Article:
How A ‘Circuit Break’ Lockdown Works – And Why It’s Needed

On top of local lockdowns and curfews, England could be braced for a two-week ‘circuit-break’ lockdown to try and curb a rapid rise in infections.

The aim would be to reduce socialising by asking hospitality businesses including pubs and restaurants to close early, or close completely, while schools and workplaces stay open. Households would also be urged not to mix. 

But it wouldn’t be as drastic as the national lockdown at the start of the pandemic, where people were only allowed to leave their homes once a day.

So, why is it needed? The news comes as reports suggest Covid-19 cases are doubling each week, and an epidemiologist in the UK has said we’re already in the second wave. “It’s already happening: cases are up, hospitalisations are up, [the number of] people on ventilators are up,” says professor David Hunter, of the University of Oxford.

There’s a two-week lag between cases going up and hospitalisations going up, then more lag between hospitalisations rising and ventilators being used, he says. Government data shows the number of UK patients in mechanical ventilation beds rose from 82 on September 1, to 124 on September 16.

Meanwhile the number of confirmed Covid-19 patients admitted to hospital at the start of the month was 131. This rose to 248 patients admitted in hospitals in England, Wales and Northern Ireland (data for Scotland wasn’t provided at the time of writing) on September 15. And more cases of Covid-19 will be flying under the radar, especially with demand for testing outstripping capacity to supply and process the tests.

Yvonne Doyle, medical director at Public Health England, is “worried” by the increase in rates of admission to hospital and intensive care among older people. “This could be a warning of far worse things to come,” she said. 

Estimates from the Office for National Statistics (ONS) suggest infections are rising rapidly, too. Approximately 59,800 people in England had the coronavirus from 4 to 10 September, equating to around one in 900 people. In the same period in August, an estimated 28,300 people had Covid-19 in England.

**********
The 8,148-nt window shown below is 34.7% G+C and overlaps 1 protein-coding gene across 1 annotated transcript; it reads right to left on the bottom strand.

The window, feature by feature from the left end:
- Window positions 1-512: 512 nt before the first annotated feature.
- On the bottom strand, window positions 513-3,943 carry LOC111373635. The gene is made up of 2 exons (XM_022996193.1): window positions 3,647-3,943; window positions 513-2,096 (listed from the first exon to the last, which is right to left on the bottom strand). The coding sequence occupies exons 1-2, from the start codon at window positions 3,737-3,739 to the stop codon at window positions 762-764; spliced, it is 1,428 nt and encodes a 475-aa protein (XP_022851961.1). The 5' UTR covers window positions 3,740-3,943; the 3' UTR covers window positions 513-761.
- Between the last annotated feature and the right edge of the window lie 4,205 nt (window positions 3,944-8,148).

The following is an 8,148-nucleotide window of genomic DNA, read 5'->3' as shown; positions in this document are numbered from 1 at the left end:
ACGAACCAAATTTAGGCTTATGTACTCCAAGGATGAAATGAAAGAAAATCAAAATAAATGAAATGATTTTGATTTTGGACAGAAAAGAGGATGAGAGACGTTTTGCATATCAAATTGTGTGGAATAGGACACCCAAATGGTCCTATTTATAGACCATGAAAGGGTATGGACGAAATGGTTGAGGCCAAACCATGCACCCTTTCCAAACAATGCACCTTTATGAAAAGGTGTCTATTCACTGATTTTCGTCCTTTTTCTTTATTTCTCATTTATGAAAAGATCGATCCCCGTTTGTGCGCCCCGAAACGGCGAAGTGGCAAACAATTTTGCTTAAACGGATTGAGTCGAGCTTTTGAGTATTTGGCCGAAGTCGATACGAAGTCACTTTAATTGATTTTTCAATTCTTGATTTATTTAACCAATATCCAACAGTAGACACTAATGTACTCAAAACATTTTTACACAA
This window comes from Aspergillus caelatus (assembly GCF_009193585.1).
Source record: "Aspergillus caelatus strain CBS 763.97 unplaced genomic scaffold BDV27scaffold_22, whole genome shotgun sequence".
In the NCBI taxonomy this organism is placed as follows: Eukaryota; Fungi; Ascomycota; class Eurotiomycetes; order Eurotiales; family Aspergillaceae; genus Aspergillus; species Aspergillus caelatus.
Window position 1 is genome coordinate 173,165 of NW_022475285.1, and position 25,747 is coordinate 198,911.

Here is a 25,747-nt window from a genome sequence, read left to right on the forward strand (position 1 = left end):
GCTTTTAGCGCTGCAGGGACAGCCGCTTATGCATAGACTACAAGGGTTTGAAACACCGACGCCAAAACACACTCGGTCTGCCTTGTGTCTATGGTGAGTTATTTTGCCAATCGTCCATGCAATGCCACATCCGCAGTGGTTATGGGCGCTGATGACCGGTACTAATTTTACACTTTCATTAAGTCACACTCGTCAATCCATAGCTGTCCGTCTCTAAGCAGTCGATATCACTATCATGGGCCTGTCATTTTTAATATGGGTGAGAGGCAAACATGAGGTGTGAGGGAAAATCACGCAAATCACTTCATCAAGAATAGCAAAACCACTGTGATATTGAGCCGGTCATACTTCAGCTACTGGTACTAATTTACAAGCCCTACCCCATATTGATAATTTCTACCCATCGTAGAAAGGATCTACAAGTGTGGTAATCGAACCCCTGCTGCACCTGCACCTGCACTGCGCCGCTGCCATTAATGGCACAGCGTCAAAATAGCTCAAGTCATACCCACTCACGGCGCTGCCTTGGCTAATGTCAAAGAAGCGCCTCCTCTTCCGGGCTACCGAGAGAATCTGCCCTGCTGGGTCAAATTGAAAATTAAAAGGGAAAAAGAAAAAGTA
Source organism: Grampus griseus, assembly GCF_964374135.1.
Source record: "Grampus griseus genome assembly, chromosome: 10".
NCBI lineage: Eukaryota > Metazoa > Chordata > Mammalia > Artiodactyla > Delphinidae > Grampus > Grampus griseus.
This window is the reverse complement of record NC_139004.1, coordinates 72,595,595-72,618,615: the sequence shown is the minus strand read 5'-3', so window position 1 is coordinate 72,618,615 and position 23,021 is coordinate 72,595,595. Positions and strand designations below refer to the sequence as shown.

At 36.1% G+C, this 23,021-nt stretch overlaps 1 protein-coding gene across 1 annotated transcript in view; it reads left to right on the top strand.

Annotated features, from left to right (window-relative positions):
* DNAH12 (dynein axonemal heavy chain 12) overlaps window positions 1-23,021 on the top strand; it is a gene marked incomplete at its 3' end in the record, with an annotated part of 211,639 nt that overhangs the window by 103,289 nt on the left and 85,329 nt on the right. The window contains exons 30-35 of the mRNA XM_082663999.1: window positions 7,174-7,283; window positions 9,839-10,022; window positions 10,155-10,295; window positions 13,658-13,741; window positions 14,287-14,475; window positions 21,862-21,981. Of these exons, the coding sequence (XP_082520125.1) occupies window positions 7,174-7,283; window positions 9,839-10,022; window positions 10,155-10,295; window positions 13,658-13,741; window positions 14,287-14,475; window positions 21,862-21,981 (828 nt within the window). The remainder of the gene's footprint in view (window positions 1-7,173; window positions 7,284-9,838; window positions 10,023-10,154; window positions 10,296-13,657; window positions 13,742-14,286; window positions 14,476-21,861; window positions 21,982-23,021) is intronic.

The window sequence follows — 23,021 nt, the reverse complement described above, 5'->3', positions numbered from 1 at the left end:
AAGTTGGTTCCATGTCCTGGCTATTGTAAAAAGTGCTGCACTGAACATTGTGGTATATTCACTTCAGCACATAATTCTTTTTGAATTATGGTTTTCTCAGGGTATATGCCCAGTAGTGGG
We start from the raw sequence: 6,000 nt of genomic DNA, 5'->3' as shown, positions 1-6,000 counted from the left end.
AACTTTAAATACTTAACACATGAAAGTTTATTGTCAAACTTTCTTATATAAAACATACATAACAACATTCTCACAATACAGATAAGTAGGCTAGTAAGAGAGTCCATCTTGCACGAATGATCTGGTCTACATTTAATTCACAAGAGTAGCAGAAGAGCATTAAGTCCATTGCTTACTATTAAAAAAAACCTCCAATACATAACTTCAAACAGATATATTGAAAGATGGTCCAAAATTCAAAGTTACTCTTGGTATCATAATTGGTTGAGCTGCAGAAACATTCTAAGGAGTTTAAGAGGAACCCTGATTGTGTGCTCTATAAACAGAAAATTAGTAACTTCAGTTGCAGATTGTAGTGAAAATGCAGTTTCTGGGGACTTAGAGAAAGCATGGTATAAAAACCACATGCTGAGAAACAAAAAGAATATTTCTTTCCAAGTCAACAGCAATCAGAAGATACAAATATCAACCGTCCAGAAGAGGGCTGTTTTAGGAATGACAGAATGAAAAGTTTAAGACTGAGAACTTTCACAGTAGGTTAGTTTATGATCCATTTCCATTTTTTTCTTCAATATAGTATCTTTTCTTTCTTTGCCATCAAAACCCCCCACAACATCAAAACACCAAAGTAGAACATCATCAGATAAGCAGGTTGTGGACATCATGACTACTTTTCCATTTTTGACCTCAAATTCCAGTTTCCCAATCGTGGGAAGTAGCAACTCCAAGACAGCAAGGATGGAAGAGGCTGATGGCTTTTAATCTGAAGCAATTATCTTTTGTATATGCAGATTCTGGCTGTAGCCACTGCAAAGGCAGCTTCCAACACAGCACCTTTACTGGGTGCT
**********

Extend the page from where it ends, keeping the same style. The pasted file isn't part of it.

“It’s not too late to intervene,” Prof Hunter remarks. “But an intervention would mean doing more than we’re doing right now in terms of policy – and there is reluctance to do that because of the knock-on effects on the economy.”

Where does a ‘circuit break’ come in?

The BBC’s political editor Laura Kuenssberg said a short period of tight restrictions – a “circuit break” – could be announced as soon as next week.

It’s also been reported elsewhere that scientists from the government’s Scientific Advisory Group for Emergencies (Sage) have recommended that a national lockdown should coincide with the October school half-term. “As schools will be closed for one week at half-term, adding an extra week to that will have limited impact on education,” one member told the Financial Times.

Health secretary Matt Hancock refused to rule out a second national lockdown and said the government will “do what is necessary to keep people safe”. He told Sky News: “The last line of defence is full national action and I don’t want to see that. But we will do whatever is necessary to keep people safe in a very difficult pandemic.”

So, what do experts think of the proposed plans? Could a ‘circuit break’ work? The idea of a ‘circuit break’ is very simple, says Professor Mark Woolhouse, an expert in infectious disease epidemiology at the University of Edinburgh. The aim is to use additional social distancing measures to reduce the R number well below one for a short period, he says. In this case that would be two weeks.

“Think of it more as a firebreak,” says Dr Julian Tang, honorary associate Professor at the University of Leicester. He describes how you can’t stop people who are already infected from being infected – “like trees that are already on fire in a burning forest” – but you can stop the virus spreading to those who are susceptible and uninfected, like you can stop a fire from spreading to new trees.